In the Iron Age, and beginning already in the Bronze Age, payment for transactions could be made in measures of a precious commodity such as metal. Using a metal scale with two suspended metal pans or plates, a stone weight was placed on one plate and the commodity to be weighed set on the second plate. Most weights were fashioned from limestone and shaped either with a domed top and a flat bottom or as round balls, and most measured 3-8cm across. In descending order of weight, the Israelite units included the talent, mina, shekel, pim, beqa‘ (half a shekel) and gerah. Round stone weights, with a mark interpreted as the sign for a shekel, weigh between 11 and 13 grams. This pink limestone beqa‘ dating from the 7-6th c. comes from the Israelite site of Tel Lachish in the southern foothills or Shephelah. The word “beqa‘” is printed in Hebrew script on the domed top; the object measures 1.5cm high and weighs 6.1 grams.

Beqa‘weights and the Bible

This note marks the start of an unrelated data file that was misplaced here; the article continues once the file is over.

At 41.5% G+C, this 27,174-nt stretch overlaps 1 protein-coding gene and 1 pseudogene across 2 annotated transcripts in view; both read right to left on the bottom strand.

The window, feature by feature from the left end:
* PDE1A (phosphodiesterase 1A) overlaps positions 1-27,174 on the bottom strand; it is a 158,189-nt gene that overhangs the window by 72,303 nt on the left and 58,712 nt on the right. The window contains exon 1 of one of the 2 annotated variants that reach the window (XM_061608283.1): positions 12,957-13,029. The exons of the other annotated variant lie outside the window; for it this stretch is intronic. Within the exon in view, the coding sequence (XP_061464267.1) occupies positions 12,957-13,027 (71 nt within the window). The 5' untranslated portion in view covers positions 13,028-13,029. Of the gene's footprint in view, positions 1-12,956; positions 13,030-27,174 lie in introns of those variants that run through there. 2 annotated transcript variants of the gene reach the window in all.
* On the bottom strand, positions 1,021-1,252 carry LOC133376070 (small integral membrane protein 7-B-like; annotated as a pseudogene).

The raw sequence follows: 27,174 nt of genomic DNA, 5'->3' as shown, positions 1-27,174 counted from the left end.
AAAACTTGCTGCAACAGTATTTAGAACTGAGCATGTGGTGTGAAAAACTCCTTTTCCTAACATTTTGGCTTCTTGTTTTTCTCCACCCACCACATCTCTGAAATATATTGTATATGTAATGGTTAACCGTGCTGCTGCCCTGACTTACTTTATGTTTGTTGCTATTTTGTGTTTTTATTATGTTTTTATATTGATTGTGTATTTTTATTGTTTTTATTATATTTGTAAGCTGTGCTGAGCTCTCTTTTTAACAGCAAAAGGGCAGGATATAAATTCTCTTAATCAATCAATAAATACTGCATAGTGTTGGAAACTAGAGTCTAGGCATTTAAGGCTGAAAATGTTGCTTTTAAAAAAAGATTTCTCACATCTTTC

The relative weight of the beqa‘ is based on the biblical injunction for each male from the age of 22 and older to contribute silver for the sanctuary construction, “a beqa‘ a head, half a shekel by the sanctuary weight” (Exod 38-26). In the only other biblical reference to the weight, Abraham’s servant attempts to win Rebecca as a bride for his master’s son Isaac with gifts including a gold nose-ring weighing a beqa‘(half a shekel) and two gold arm bands each weighing ten shekels (Gen 24- 22).

For additional information see T. C. Mitchell, The Bible in the British Museum and the Anchor Bible Dictionary entry “Weights and Measures.”